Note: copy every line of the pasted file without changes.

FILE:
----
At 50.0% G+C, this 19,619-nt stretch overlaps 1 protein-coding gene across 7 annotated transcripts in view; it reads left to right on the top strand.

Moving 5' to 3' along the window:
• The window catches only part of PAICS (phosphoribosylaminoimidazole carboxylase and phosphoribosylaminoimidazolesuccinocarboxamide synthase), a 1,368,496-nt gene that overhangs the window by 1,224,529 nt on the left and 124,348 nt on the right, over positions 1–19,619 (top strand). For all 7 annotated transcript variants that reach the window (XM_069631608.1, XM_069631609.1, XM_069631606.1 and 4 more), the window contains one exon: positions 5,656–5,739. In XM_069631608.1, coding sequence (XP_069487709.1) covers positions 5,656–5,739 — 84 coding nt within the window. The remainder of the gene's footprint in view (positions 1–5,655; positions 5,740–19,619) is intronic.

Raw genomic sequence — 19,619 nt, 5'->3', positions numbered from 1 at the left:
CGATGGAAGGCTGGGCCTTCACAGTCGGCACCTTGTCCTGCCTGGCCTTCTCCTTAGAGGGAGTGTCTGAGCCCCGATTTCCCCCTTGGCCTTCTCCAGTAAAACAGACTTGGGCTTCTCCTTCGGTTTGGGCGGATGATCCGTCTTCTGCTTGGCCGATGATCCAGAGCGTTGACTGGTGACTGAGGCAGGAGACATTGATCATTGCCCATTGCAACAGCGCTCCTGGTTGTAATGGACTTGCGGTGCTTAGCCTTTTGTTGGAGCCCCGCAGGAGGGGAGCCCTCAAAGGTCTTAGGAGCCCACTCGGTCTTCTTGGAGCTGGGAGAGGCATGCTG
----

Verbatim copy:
At 50.0% G+C, this 19,619-nt stretch overlaps 1 protein-coding gene across 7 annotated transcripts in view; it reads left to right on the top strand.

Moving 5' to 3' along the window:
• The window catches only part of PAICS (phosphoribosylaminoimidazole carboxylase and phosphoribosylaminoimidazolesuccinocarboxamide synthase), a 1,368,496-nt gene that overhangs the window by 1,224,529 nt on the left and 124,348 nt on the right, over positions 1–19,619 (top strand). For all 7 annotated transcript variants that reach the window (XM_069631608.1, XM_069631609.1, XM_069631606.1 and 4 more), the window contains one exon: positions 5,656–5,739. In XM_069631608.1, coding sequence (XP_069487709.1) covers positions 5,656–5,739 — 84 coding nt within the window. The remainder of the gene's footprint in view (positions 1–5,655; positions 5,740–19,619) is intronic.

Raw genomic sequence — 19,619 nt, 5'->3', positions numbered from 1 at the left:
CGATGGAAGGCTGGGCCTTCACAGTCGGCACCTTGTCCTGCCTGGCCTTCTCCTTAGAGGGAGTGTCTGAGCCCCGATTTCCCCCTTGGCCTTCTCCAGTAAAACAGACTTGGGCTTCTCCTTCGGTTTGGGCGGATGATCCGTCTTCTGCTTGGCCGATGATCCAGAGCGTTGACTGGTGACTGAGGCAGGAGACATTGATCATTGCCCATTGCAACAGCGCTCCTGGTTGTAATGGACTTGCGGTGCTTAGCCTTTTGTTGGAGCCCCGCAGGAGGGGAGCCCTCAAAGGTCTTAGGAGCCCACTCGGTCTTCTTGGAGCTGGGAGAGGCATGCTG